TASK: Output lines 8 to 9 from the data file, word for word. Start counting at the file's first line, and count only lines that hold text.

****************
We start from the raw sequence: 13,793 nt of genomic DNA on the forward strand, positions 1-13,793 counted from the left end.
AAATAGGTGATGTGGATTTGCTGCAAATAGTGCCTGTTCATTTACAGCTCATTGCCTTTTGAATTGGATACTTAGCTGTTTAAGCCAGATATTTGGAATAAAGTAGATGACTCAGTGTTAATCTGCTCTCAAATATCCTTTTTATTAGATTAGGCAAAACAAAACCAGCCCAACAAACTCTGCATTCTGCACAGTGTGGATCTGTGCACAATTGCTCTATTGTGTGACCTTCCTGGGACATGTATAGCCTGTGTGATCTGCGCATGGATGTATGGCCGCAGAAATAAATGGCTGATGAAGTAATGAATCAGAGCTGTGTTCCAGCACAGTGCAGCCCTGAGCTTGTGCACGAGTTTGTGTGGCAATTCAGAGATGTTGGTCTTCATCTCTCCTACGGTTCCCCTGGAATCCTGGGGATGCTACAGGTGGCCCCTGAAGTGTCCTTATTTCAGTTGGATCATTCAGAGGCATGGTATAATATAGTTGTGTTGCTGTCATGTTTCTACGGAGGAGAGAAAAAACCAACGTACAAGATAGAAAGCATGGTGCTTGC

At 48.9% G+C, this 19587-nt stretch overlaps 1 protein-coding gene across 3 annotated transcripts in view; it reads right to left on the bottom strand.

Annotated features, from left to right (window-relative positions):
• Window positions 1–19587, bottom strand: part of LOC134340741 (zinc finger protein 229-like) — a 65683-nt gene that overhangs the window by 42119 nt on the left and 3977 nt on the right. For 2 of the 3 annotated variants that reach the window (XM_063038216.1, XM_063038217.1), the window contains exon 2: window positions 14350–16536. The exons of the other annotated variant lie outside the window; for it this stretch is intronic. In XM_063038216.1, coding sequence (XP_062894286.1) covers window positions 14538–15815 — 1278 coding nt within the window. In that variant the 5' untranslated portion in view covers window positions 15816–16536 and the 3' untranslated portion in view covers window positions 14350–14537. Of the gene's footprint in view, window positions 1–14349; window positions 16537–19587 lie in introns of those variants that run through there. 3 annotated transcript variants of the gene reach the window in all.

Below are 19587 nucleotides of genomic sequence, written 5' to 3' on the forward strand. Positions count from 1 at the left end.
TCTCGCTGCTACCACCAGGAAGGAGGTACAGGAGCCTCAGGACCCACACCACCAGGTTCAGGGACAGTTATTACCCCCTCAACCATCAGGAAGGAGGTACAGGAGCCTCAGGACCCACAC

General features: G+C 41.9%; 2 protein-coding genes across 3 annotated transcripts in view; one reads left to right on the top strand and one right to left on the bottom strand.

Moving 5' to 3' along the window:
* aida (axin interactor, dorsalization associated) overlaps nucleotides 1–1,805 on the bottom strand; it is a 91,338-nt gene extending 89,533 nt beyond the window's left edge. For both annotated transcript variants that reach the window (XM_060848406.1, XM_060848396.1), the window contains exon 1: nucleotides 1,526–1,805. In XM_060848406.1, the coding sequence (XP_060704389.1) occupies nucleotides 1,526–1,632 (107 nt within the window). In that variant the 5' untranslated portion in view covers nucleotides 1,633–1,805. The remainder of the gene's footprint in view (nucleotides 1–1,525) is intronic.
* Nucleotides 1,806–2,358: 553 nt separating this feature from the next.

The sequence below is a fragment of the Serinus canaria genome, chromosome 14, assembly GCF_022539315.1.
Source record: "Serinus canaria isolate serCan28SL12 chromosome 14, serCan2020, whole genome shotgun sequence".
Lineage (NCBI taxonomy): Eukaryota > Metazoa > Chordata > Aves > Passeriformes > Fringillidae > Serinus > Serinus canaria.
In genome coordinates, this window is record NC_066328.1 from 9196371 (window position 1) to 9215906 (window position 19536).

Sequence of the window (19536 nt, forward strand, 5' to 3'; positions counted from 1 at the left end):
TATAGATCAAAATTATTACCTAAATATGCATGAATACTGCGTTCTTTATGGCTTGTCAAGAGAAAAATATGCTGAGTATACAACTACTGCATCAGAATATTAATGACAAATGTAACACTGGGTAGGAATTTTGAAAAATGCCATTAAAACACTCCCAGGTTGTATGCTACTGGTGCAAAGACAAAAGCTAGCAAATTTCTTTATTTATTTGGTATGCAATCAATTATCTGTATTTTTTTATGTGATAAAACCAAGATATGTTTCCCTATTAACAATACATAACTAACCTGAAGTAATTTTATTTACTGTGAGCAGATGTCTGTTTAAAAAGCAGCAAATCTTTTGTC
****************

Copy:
General features: G+C 41.9%; 2 protein-coding genes across 3 annotated transcripts in view; one reads left to right on the top strand and one right to left on the bottom strand.

Moving 5' to 3' along the window: